People in the various departments at Bullseye HQ have their own pockets of expertise on the subject of glass.  This is because casters look at glass differently than QA people, and they look at it differently than salespeople, and so on.  Add to that, each person in each department has his or her own unique experience with glass.

Which is what makes Working Glass, an annual contest in which Bullseye employees are invited to submit their own original kilnformed glass artworks, such an interesting competition.

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In our new video lesson, “Tabletops”, we show you how to make a thick glass tabletop.  I really like this lesson for its practicality.  I live by myself in what some might call a “bachelor pad”, and still more might describe as “underfurnished”.

Most of my furniture came from one store.  (I’ll let you guess which one and here’s your hint: everything came with “some assembly required” and a little hex wrench in a plastic pouch).

So this lesson is perfect for people like me because it teaches you how to make something personal that can fit in any size space.  In the lesson, we give you the formula for determining the amount of glass needed to make a tabletop of any dimensions you want. And that includes thickness, which I want to elaborate upon.

The thickness you choose for your tabletop will require a few considerations including how much glass to use, and how much time is needed to heat the glass to process temperature.

Most importantly, however, is how much time is needed to bring the glass back to room temperature.  The thickness of the glass will significantly affect the amount of time to safely cool the glass to room temperature.

This is because the glass must be heated and cooled uniformly, and for thicker slabs this means there is the potential for large temperature differences throughout the piece, which means greater possibility for thermal shock or other problems.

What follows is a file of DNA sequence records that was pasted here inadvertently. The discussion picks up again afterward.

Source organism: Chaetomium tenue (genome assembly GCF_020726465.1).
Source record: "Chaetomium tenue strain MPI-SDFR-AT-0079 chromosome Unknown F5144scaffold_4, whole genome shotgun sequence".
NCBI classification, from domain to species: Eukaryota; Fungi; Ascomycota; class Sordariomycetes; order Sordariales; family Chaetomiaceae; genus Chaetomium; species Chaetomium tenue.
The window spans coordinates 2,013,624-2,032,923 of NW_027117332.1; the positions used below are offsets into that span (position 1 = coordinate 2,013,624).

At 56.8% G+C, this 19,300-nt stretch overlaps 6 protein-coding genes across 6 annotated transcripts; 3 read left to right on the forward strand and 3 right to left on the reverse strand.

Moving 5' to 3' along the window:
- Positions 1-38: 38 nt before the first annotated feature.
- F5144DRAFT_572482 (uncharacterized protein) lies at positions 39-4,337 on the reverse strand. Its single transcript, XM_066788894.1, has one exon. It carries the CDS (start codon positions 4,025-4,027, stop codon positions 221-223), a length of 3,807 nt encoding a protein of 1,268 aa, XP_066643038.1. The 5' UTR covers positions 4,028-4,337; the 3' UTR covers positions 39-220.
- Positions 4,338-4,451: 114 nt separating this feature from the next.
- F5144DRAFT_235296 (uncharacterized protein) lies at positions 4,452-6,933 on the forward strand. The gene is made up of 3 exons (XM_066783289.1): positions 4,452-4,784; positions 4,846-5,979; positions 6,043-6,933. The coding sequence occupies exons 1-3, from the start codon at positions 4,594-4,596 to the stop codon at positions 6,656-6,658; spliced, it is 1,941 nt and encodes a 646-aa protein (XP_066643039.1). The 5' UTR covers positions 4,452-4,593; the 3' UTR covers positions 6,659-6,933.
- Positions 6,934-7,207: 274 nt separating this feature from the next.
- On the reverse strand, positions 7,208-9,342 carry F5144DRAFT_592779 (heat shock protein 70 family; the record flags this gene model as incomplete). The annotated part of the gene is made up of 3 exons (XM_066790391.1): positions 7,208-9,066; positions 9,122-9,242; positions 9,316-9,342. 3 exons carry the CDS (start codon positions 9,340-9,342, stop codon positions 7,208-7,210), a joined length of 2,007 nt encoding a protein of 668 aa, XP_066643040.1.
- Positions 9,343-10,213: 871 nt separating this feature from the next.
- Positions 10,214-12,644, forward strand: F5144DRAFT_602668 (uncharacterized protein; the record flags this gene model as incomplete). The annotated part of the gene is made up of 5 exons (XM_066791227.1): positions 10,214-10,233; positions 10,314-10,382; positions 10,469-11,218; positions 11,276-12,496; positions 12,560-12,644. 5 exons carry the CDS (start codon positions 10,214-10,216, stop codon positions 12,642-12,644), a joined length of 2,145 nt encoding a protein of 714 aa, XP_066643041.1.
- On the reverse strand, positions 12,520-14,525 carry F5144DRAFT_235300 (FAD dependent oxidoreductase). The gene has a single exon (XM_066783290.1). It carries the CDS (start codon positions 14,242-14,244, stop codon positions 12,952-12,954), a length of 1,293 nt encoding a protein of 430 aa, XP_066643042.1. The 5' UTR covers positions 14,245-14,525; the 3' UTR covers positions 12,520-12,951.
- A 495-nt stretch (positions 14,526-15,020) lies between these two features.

In the lesson, we create an example tabletop with a thickness of 3/4” (19 mm).  A 3/4” tabletop is not an especially thick slab, and so the annealing phase is relatively quick — only three hours — and the prescribed cooling rates through all of the cooling phases make it a relatively quick process.  All told, it will take approximately nine hours to safely cool a 3/4” glass tabletop.

But let’s say we jump the thickness up to 1 1/2”, twice the thickness of the example tabletop in the video.  One might assume the time to properly cool the piece would also double.  But actually, while the time for the anneal soak doubles, the rates for subsequent cooling phases are significantly reduced.  (e.g. The cooling rate from 900 degrees Fahrenheit to 800 for a 3/4” tabletop is 45 degrees per hour; the cooling rate from 900 degrees to 800 for a 1 1/2” tabletop is 12 degrees per hour; therefore, with a 3/4″ tabletop it should take you a little more than two hours to go from 900 to 800 degrees while for a 1 1/2″ tabletop it will take over eight hours to cover that same temperature range). In total, a 1 1/2” tabletop will actually need approximately 28 hours to safely cool.

Just for fun, what if you were making a 3” thick tabletop? Again, there would be a significant decrease in the cooling rates.  The total amount of time to cool would room temperature would be approximately 99 hours.